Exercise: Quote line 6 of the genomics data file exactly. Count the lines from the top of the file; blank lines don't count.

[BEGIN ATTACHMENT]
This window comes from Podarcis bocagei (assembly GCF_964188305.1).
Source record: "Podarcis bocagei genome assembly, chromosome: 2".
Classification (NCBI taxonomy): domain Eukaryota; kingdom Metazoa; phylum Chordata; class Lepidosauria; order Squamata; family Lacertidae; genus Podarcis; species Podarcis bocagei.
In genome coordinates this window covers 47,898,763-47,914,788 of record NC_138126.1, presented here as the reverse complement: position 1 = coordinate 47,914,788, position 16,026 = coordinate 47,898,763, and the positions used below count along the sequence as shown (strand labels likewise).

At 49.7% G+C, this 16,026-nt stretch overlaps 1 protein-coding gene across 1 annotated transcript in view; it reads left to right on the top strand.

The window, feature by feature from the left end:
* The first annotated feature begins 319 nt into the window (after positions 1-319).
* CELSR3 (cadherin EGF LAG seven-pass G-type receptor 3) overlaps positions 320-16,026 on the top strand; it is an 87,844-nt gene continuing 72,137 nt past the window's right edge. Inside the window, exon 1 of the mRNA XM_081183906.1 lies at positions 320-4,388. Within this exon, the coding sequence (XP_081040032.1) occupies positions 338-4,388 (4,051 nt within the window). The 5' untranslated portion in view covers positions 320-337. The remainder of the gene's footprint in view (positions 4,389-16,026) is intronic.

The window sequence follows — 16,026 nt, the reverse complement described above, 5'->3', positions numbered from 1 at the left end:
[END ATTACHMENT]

The window, feature by feature from the left end: